Just behind King’s Cross station can be found a large scale model showing off most of central London. Previously found at the Building Centre, the model has moved to King’s Cross, into a larger building and gained the addition of a chunk of northwest London including Wembley stadium.
It’s as much a thing to look at and point at for the public, as a sales and explanatory tool for architects and urban planners.
Commissioned by New London Architecture (NLA), who also own the model at the City Centre, it has expanded several times over the years to take in the developments that are popping up around London. Once just the central section and docklands, it now includes areas such as Nine Elms, the Royal Docks, Stratford, and they’ve just added the Wembley area.
Even in modern times of 3D computer renders, architects still build models as there’s just something extra that a physical representation delivers that a computer screen just can’t quite yet. And of course, as much as the model is of use to the industry, there are few people in general who are not fascinated by the huge 3D-map of London.
Just as you can’t put a Rowntree fruit pastille in your mouth without chewing it, you simply can’t look at the London model without needing to point at places on it.
The model used to be based at the Building Centre in Tottenham Court Road, but they’ve decided to become a roaming display moving around London to show it off. Candidly, the Building Centre, while ideal as a venue for events, always felt slightly offputting to passers-by, whereas the current site, in an empty shop at the Coal Drops Yard is designed to lure people in.
On my visit, even before it formally opened to the public, two large open doors and big windows were luring passers-by inside, and I noticed that there were at times more people inside looking at the model than outside shopping.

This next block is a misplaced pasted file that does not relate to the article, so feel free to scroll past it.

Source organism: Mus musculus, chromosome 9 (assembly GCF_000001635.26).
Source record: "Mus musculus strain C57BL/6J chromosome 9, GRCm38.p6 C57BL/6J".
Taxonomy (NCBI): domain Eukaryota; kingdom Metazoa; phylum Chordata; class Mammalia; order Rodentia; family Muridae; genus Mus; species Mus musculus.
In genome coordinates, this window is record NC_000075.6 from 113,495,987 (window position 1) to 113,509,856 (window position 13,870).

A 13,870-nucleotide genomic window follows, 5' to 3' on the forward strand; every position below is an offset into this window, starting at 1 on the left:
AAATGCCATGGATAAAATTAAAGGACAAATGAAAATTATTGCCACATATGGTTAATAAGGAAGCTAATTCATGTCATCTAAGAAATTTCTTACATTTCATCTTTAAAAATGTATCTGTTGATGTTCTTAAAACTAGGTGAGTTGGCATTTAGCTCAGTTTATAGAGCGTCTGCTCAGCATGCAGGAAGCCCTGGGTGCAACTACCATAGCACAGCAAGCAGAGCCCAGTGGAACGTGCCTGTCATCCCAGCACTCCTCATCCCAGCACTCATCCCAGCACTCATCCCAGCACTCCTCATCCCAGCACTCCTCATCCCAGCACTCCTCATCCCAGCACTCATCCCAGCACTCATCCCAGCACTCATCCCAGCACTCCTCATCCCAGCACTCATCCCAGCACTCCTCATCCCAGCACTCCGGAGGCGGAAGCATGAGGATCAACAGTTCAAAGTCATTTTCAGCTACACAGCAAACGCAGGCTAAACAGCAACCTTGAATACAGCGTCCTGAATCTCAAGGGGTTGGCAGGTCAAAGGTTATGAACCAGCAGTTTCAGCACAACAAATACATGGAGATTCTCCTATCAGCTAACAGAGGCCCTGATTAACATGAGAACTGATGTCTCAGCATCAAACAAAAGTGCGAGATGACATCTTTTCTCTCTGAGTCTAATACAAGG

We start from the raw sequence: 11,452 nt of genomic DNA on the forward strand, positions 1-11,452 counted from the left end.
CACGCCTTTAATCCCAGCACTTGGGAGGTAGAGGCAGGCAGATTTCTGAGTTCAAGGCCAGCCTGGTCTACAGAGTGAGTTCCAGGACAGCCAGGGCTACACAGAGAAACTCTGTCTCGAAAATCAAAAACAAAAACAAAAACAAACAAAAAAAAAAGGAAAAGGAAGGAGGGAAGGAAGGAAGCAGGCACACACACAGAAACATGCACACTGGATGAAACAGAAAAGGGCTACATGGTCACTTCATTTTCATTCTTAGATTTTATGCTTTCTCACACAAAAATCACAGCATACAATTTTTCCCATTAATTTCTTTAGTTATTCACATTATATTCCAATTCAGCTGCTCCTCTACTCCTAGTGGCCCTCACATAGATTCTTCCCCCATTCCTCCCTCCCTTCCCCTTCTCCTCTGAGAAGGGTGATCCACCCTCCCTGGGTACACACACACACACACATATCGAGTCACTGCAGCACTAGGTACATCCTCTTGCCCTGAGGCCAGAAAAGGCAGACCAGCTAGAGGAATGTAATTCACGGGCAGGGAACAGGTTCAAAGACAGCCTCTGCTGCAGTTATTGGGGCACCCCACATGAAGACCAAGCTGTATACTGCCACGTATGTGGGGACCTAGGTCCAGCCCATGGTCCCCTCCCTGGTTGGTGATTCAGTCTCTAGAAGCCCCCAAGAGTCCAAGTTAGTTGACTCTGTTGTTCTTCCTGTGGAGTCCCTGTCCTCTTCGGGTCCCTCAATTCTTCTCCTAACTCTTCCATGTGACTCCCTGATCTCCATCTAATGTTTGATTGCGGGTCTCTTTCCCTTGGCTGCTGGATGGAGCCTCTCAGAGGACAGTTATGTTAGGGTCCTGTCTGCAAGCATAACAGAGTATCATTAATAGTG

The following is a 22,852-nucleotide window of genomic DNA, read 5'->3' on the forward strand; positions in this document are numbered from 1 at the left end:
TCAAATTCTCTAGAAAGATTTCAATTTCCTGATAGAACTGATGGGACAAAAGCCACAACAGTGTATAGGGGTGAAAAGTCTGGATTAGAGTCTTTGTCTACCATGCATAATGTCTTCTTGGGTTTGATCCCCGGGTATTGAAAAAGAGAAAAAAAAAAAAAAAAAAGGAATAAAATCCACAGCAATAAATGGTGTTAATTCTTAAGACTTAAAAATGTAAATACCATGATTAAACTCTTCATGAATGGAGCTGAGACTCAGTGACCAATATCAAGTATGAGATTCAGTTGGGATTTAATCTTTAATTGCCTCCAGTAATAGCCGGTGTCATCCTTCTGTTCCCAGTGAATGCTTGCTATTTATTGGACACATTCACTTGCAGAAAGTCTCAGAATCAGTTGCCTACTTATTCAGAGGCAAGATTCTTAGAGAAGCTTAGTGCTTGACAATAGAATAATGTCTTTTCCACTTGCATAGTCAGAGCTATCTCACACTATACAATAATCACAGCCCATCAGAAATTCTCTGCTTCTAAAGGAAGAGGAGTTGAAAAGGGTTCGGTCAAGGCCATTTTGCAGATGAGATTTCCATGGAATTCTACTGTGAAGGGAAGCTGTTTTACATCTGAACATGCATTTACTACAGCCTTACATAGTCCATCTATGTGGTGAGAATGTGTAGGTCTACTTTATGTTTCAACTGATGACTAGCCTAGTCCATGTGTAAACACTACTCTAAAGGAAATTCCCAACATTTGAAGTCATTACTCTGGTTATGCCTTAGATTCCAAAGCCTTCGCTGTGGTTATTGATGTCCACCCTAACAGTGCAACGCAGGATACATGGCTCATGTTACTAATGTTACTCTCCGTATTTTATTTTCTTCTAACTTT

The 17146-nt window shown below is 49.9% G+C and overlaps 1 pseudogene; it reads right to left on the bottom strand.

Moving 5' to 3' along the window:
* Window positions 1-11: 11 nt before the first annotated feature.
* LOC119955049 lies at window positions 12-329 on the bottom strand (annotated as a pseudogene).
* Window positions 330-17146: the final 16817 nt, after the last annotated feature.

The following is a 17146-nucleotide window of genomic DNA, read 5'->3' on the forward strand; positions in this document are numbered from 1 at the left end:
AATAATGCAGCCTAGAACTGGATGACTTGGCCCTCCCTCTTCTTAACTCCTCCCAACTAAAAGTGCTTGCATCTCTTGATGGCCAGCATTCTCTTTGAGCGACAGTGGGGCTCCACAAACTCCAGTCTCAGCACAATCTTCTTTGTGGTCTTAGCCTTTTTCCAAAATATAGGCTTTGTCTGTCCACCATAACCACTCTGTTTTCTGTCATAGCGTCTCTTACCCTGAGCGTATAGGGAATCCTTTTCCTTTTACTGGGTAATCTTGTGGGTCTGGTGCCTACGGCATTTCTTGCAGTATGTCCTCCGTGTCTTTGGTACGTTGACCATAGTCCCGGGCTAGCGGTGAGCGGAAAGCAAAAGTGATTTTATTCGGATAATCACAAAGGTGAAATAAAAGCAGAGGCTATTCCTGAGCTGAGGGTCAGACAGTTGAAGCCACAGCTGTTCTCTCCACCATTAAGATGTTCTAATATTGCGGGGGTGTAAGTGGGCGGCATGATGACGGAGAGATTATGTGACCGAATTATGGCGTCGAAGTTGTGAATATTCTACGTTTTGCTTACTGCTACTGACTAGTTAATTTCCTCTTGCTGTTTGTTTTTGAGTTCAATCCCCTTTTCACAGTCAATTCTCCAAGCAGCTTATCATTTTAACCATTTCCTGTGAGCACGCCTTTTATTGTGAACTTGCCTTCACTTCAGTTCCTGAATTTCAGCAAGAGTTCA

The exhibition space is also showing off the other work of the NLA at the moment, a report into what makes London a desirable city, and more down to scale, an exhibition about home improvements.
Not so much Changing Rooms, and more award-winning architectural innovations in domestic homes. A chance often for younger architects to show off what they can do on a smaller scale, but I would argue that as this is where people live, the effects can often be more life-changing than a fancy office block.
The exhibition shows off the 2021 winners of the annual home improvement competition, and the NLA run regular open days for prospective home improvers to meet architects under their Don’t Move, Improve brand.
Undeniably though, it’s the model that lures people inside. It’s rather irresistible.
The NLA’s temporary residence at the Coal Drop Yards will be open until late September before moving to its next home. It’s free to go inside, and there’s a small cafe there as well.